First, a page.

Power of Separation

Fuel cells are the wave of the future, not only for powering cars but also for powering medical implants—if they can be kept from short-circuiting in the pulsed flow of the bloodstream. Now a team of researchers led by Associate Professor of Engineering Tayhas Palmore has overcome that obstacle. A microfluidic fuel cell consists of two electrodes immersed in fuel-containing fluids; ions traveling between the electrodes produce power. Traditionally, an ion-conducting membrane and selective catalysts at the electrodes keep the fluids separate, which prevents the cell from short-circuiting. Palmore''s team did away with the membrane and the catalysts, instead choosing fluids that don’t mix under certain conditions and using the fluids'' own chemical properties to keep them separate.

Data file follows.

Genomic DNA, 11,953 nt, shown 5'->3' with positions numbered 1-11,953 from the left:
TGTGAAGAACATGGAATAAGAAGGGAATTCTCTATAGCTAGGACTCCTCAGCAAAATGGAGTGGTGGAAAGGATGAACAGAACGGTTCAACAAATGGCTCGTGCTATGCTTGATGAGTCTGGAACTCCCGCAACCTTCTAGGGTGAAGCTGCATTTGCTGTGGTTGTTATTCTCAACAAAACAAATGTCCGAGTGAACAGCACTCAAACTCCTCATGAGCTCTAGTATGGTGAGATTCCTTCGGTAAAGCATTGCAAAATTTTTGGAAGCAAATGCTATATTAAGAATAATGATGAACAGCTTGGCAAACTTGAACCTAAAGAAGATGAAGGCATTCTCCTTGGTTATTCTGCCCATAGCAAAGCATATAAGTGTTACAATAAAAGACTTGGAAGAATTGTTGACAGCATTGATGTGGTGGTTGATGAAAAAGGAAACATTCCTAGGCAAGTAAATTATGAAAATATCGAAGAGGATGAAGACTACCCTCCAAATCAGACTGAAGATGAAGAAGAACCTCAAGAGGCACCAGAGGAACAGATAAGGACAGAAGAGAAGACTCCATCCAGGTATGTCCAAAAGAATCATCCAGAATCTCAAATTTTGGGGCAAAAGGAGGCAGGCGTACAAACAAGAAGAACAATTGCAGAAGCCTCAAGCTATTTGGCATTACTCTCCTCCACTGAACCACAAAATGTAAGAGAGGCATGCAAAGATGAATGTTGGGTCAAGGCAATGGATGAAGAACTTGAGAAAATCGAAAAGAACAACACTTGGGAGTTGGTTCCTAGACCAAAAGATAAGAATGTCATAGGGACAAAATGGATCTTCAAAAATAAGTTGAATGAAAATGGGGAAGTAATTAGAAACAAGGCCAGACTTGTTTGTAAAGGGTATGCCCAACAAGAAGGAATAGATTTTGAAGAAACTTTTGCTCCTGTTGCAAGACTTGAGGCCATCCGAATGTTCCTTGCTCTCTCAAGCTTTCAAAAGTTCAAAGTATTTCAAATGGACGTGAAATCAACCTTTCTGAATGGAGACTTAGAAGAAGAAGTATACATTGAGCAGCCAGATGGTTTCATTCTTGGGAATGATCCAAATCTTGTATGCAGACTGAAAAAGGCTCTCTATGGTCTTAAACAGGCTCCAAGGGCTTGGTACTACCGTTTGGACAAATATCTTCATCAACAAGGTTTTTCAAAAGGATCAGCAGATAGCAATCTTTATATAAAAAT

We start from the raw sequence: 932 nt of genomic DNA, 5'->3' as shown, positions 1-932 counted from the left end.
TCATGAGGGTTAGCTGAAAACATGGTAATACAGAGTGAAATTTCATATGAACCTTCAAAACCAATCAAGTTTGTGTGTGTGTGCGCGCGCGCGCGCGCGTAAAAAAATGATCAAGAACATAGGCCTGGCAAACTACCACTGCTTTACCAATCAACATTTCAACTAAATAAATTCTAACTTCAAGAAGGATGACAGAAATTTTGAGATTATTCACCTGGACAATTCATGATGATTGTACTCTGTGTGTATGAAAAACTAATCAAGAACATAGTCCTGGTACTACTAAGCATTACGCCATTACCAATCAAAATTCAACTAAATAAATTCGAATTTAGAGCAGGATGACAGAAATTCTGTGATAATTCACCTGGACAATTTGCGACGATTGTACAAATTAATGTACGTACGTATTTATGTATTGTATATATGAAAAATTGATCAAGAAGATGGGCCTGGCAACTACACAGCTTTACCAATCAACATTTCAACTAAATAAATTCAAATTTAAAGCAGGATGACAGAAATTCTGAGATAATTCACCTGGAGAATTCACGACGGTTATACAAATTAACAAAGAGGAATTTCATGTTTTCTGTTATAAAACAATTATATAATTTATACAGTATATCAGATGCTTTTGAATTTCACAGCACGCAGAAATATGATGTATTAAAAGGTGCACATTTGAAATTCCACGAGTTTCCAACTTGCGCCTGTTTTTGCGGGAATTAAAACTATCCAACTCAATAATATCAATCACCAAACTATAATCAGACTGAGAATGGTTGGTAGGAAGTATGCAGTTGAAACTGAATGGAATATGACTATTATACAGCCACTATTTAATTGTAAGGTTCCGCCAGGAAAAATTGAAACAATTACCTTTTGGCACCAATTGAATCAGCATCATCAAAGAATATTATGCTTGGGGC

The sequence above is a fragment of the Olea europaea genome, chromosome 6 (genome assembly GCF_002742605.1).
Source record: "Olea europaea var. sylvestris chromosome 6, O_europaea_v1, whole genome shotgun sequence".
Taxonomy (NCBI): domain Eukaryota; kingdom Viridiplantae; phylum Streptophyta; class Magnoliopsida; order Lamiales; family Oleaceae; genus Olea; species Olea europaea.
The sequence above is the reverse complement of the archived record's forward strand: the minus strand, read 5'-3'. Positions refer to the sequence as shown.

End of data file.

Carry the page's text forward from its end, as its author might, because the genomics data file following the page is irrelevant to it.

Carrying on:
Degrees of Value

A General Education Development (GED) credential helps female high-school dropouts with poor cognitive skills more than it does higher-skilled dropouts, according to a new study in the Economics of Education Review. Researchers found that a low-skilled dropout with a GED is 18 percent more likely to have a job at age twenty-seven than a low-skilled dropout without a GED. But for dropouts who scored higher on tenth-grade tests, a GED did not help. “The students in [GED] classes who are the most in need are the ones who can get the most out of it, so that''s where the resources should go,” says Assistant Professor of Education John H. Tyler, one of the study''s authors.